Spectre Strikes Again
Back in April, I wrote an article entitled “Migrate your Alpha environment to another platform”; towards the end of the article, I talked about the Spectre virus, which hit the streets in 2018. For those of you who are unaware of this virus, it exposes a loophole in the modern processing technique of predicting future instructions. Spectre cons the processor into executing the wrong instructions, and in that split second before the system can correct itself, Spectre can access confidential information.
That was in 2018. Fast forward 3 years and we now have a new variant, see "Computer scientists discover new vulnerability affecting computers globally". It almost seems bad taste to talk about viruses in current times when the COVID-19 virus has created so much human misery and devastation: however, that is the name we have given malicious software which – in some ways at least - imitates biological behaviour. Maybe it’s time we came up with a new name for these things!
Anyway, Spectre2 is now hitting the streets in a computer near you. Maybe we should call this type of malicious software “shark”, because just when you thought it was safe to go back in the water... Hold on, I am getting off topic here; my point is that there is another deadly “shark” in town, and yes, the collective we will find a way to defeat this one, but guess what: next year there will be another shark attack, and then another. These sharks just do not give up; why should they? They are predators looking for prey and modern technology is a ready meal.
Where am I going with this? Well, I am going down the route of mitigation: we will never stop these attacks, but wouldn’t it be good if we had some kind of shark net and not have to scramble around every time there was an attack. OpenVMS brings that shark net to commercial systems. As most of you readers will know, OpenVMS inherently brings multiple levels of security to an operating system, ranging from Access Control Lists to UIC categories, and much more . So, next time your CTO complains about the fact that they have to patch the servers because of the latest “shark” attack, just cock your head towards the OpenVMS server and suggest he reads the “Dummies guide to OpenVMS”.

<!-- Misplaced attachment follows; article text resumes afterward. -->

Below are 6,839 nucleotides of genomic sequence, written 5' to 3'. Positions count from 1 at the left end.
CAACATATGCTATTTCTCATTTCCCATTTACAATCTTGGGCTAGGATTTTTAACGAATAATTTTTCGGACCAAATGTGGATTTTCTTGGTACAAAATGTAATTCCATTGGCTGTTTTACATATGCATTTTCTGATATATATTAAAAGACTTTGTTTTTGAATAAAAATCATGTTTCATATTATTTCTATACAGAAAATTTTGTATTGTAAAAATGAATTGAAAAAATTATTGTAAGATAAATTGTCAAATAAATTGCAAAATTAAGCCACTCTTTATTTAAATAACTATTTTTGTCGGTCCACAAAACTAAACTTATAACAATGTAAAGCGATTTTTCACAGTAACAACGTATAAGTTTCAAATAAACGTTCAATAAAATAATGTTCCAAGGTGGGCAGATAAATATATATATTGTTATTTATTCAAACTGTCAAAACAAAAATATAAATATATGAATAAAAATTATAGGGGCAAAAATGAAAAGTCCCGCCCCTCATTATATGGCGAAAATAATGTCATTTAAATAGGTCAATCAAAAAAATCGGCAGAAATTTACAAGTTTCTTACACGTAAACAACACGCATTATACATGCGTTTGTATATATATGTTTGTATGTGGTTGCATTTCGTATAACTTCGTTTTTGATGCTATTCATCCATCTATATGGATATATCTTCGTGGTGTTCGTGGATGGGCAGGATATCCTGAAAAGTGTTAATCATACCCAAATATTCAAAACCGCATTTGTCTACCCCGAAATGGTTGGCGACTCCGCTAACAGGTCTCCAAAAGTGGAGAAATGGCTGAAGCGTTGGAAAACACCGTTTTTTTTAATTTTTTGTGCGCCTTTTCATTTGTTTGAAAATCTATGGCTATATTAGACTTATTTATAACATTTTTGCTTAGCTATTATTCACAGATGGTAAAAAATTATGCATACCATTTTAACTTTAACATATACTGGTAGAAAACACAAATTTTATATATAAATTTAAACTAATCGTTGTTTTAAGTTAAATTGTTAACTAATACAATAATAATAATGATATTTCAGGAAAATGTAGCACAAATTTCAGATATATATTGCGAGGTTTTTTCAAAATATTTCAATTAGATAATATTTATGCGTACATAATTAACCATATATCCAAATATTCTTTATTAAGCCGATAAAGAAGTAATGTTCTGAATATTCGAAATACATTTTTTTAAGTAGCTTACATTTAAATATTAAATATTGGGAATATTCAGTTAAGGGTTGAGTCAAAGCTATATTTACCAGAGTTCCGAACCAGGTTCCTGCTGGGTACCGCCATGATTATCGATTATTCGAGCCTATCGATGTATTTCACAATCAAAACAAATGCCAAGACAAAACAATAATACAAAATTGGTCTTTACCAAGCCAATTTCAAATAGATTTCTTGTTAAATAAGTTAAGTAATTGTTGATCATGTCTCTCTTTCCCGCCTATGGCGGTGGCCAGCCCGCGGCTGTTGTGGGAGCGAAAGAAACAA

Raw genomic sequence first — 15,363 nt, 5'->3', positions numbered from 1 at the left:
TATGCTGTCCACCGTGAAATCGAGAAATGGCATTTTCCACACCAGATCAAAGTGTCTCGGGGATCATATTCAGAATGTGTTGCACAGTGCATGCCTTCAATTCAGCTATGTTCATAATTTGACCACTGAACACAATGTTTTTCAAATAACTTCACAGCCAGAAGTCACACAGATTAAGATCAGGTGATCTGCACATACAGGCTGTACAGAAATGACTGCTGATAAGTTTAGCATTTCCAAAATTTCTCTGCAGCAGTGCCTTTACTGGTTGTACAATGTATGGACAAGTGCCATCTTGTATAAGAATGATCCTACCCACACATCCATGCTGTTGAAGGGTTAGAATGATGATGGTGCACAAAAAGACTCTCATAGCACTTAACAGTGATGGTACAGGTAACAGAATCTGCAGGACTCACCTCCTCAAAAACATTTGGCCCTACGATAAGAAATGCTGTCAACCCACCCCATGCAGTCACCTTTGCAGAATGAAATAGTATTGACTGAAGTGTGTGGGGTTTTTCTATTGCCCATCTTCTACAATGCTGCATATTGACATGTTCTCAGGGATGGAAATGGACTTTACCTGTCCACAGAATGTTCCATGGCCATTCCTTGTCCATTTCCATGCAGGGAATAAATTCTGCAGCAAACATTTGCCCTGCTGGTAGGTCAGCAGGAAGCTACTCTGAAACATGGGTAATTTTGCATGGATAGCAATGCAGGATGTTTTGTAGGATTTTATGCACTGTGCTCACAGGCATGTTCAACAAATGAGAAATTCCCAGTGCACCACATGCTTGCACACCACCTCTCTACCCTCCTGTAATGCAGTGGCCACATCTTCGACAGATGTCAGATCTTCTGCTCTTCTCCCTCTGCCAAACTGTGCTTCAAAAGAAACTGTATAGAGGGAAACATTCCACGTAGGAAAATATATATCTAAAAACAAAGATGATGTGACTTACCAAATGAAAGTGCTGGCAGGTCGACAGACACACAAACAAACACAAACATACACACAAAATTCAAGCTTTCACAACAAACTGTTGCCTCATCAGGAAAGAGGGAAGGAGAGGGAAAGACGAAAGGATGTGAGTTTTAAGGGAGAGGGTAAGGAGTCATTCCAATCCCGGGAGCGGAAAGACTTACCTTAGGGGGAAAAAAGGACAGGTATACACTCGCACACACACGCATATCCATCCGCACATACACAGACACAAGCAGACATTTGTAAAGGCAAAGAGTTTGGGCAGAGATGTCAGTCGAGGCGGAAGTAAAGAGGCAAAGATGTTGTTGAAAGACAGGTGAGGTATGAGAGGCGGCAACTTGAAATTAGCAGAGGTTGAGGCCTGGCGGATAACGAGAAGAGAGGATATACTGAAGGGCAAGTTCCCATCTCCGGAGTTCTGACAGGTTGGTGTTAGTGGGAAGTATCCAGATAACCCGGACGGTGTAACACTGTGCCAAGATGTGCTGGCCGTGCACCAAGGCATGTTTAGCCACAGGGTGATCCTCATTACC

Before anyone brings up that old chestnut of “the only reason OpenVMS is secure is because nobody knows about it”, just remember that OpenVMS was once the premier commercial OS, and it was not much of a target then either (and yes they did have hackers in the day).
Finally, a colleague of mine came out with a wonderful analogy recently (I haven’t worked out how to translate that into a shark paradigm yet without losing effect), he said:
“OpenVMS has a level of natural protection against viruses whereas other operating systems need regular vaccinations”.
Note: As an aside we are running some Advanced Software Engineering projects (more of that soon) and one of those projects is focusing on OpenVMS’s superior reliability and stability.
Double note: Vernon is still alive and well and poses no threat to your computer system.